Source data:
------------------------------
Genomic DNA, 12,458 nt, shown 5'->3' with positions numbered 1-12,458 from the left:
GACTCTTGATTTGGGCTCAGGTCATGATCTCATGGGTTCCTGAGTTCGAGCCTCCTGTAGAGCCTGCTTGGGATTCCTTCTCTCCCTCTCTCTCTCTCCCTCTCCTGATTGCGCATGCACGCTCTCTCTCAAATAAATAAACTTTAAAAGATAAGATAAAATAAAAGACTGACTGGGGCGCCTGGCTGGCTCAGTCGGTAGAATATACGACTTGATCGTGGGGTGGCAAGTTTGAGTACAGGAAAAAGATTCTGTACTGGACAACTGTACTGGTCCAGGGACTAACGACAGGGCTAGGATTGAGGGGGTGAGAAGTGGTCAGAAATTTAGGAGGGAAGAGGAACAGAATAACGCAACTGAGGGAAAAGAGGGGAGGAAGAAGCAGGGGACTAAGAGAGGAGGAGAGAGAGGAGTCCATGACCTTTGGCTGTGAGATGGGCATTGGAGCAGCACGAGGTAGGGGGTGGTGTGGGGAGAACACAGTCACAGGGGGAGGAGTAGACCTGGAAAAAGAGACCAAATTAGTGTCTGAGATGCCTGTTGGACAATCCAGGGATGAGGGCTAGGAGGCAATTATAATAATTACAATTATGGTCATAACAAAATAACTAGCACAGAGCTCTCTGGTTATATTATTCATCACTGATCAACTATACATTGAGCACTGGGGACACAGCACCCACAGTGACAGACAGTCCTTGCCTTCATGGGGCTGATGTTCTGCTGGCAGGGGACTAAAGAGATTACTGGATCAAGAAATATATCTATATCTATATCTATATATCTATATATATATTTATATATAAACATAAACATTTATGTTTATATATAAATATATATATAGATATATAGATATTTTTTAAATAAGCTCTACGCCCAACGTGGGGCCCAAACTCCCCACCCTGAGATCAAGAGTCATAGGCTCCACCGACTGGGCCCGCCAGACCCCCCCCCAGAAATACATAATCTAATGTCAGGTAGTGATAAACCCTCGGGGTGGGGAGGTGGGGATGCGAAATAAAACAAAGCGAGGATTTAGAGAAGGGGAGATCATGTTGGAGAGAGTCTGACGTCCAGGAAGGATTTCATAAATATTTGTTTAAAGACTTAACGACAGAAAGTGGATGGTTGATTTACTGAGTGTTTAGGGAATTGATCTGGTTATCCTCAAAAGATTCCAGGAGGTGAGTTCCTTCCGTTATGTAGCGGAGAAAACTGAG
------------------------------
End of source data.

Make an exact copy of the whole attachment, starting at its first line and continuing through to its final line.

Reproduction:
Genomic DNA, 12,458 nt, shown 5'->3' with positions numbered 1-12,458 from the left:
GACTCTTGATTTGGGCTCAGGTCATGATCTCATGGGTTCCTGAGTTCGAGCCTCCTGTAGAGCCTGCTTGGGATTCCTTCTCTCCCTCTCTCTCTCTCCCTCTCCTGATTGCGCATGCACGCTCTCTCTCAAATAAATAAACTTTAAAAGATAAGATAAAATAAAAGACTGACTGGGGCGCCTGGCTGGCTCAGTCGGTAGAATATACGACTTGATCGTGGGGTGGCAAGTTTGAGTACAGGAAAAAGATTCTGTACTGGACAACTGTACTGGTCCAGGGACTAACGACAGGGCTAGGATTGAGGGGGTGAGAAGTGGTCAGAAATTTAGGAGGGAAGAGGAACAGAATAACGCAACTGAGGGAAAAGAGGGGAGGAAGAAGCAGGGGACTAAGAGAGGAGGAGAGAGAGGAGTCCATGACCTTTGGCTGTGAGATGGGCATTGGAGCAGCACGAGGTAGGGGGTGGTGTGGGGAGAACACAGTCACAGGGGGAGGAGTAGACCTGGAAAAAGAGACCAAATTAGTGTCTGAGATGCCTGTTGGACAATCCAGGGATGAGGGCTAGGAGGCAATTATAATAATTACAATTATGGTCATAACAAAATAACTAGCACAGAGCTCTCTGGTTATATTATTCATCACTGATCAACTATACATTGAGCACTGGGGACACAGCACCCACAGTGACAGACAGTCCTTGCCTTCATGGGGCTGATGTTCTGCTGGCAGGGGACTAAAGAGATTACTGGATCAAGAAATATATCTATATCTATATCTATATATCTATATATATATTTATATATAAACATAAACATTTATGTTTATATATAAATATATATATAGATATATAGATATTTTTTAAATAAGCTCTACGCCCAACGTGGGGCCCAAACTCCCCACCCTGAGATCAAGAGTCATAGGCTCCACCGACTGGGCCCGCCAGACCCCCCCCCAGAAATACATAATCTAATGTCAGGTAGTGATAAACCCTCGGGGTGGGGAGGTGGGGATGCGAAATAAAACAAAGCGAGGATTTAGAGAAGGGGAGATCATGTTGGAGAGAGTCTGACGTCCAGGAAGGATTTCATAAATATTTGTTTAAAGACTTAACGACAGAAAGTGGATGGTTGATTTACTGAGTGTTTAGGGAATTGATCTGGTTATCCTCAAAAGATTCCAGGAGGTGAGTTCCTTCCGTTATGTAGCGGAGAAAACTGAG